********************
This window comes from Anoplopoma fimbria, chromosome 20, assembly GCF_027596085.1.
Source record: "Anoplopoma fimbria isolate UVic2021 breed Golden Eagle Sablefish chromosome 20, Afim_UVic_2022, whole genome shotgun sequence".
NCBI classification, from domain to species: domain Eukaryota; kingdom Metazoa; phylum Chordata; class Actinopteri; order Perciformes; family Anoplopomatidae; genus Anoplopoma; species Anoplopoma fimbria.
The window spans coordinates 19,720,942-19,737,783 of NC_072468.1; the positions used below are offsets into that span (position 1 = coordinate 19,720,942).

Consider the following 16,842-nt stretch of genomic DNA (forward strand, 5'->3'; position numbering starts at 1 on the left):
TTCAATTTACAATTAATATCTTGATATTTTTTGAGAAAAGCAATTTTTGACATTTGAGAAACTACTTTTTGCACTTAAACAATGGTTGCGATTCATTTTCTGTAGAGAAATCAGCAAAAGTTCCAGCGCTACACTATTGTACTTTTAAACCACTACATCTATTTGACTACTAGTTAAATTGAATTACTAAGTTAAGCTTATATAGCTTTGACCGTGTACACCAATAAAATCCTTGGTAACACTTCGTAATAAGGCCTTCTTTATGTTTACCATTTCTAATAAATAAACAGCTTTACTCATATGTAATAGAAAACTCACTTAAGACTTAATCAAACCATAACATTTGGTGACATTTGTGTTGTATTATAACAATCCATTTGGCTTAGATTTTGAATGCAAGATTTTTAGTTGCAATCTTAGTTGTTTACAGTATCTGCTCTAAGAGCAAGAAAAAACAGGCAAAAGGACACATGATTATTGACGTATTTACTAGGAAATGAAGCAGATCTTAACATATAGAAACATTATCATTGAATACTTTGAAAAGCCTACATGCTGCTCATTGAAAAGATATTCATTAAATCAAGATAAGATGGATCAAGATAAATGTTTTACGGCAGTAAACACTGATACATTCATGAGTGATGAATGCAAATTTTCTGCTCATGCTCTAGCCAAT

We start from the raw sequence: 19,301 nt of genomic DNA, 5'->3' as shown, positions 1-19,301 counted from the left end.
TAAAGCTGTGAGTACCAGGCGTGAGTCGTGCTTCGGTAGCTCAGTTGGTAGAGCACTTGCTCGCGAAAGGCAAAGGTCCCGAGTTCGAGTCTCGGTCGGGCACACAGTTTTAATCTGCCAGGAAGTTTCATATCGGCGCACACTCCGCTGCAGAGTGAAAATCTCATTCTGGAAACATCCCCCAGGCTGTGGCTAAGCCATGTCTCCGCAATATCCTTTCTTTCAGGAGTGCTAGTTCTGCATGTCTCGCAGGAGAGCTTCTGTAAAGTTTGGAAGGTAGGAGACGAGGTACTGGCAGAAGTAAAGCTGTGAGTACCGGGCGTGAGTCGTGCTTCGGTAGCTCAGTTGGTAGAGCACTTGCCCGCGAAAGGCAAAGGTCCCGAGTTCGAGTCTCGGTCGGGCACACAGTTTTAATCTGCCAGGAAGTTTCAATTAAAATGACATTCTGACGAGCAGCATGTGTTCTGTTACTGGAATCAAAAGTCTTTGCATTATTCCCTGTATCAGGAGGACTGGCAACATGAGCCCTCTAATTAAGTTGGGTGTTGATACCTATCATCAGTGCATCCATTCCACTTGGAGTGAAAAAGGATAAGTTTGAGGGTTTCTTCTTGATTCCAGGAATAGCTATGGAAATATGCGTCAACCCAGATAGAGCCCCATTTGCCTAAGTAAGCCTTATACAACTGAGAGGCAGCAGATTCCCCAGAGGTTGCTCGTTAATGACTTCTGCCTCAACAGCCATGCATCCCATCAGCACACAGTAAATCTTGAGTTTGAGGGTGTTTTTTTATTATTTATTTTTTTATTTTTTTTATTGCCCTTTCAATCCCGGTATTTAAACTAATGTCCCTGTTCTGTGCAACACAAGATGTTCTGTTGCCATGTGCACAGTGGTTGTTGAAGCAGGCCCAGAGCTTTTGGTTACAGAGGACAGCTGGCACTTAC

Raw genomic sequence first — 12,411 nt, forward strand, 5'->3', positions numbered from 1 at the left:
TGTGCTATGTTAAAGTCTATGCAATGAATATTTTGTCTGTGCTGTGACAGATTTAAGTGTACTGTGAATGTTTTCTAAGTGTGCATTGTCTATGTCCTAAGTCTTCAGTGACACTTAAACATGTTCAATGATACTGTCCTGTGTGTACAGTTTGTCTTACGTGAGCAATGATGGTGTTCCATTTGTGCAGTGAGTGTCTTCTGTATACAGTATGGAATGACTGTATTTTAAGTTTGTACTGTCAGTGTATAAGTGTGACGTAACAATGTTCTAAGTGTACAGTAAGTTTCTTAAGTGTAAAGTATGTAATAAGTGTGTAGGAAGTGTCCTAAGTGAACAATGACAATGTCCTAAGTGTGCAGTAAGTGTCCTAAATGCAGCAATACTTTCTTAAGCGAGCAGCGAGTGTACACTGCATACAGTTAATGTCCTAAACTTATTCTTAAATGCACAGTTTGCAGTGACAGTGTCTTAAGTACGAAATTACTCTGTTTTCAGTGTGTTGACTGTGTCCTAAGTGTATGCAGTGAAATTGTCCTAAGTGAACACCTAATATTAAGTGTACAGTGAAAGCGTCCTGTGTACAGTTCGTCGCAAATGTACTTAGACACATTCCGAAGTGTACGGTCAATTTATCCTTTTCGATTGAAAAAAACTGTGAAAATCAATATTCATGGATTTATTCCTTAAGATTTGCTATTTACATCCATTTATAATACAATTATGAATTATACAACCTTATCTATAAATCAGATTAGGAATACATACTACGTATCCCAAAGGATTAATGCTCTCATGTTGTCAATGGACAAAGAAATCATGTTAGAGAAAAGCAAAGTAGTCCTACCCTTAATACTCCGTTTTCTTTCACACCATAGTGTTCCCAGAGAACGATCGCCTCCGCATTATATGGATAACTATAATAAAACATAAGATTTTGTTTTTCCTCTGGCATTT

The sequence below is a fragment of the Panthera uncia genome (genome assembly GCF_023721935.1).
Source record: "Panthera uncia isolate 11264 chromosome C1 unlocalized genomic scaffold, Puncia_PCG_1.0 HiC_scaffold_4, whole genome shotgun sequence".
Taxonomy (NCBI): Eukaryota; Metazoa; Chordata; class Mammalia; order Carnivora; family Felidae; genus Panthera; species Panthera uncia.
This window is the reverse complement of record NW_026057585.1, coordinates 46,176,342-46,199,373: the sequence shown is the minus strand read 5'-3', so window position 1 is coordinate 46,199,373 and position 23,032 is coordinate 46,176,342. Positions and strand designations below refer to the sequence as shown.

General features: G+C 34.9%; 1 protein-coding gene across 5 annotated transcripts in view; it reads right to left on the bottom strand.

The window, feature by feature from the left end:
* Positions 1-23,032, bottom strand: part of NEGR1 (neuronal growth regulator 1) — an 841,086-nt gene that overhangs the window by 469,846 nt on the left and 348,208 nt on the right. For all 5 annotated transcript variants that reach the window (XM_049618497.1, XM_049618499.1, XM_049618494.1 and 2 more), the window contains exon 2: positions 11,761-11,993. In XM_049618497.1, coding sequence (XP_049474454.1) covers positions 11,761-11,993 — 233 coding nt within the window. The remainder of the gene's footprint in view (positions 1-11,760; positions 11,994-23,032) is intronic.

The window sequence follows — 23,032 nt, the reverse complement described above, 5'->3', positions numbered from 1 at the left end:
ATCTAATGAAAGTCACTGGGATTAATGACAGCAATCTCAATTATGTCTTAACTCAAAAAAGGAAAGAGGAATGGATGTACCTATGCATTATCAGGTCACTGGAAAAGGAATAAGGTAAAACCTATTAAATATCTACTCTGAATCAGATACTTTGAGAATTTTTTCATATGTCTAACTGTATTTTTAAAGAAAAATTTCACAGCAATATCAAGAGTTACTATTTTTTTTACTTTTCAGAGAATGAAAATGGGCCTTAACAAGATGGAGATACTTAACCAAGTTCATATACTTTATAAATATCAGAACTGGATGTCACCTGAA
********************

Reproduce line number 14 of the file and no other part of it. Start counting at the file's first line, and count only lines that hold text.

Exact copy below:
This window is the reverse complement of record NW_026057585.1, coordinates 46,176,342-46,199,373: the sequence shown is the minus strand read 5'-3', so window position 1 is coordinate 46,199,373 and position 23,032 is coordinate 46,176,342. Positions and strand designations below refer to the sequence as shown.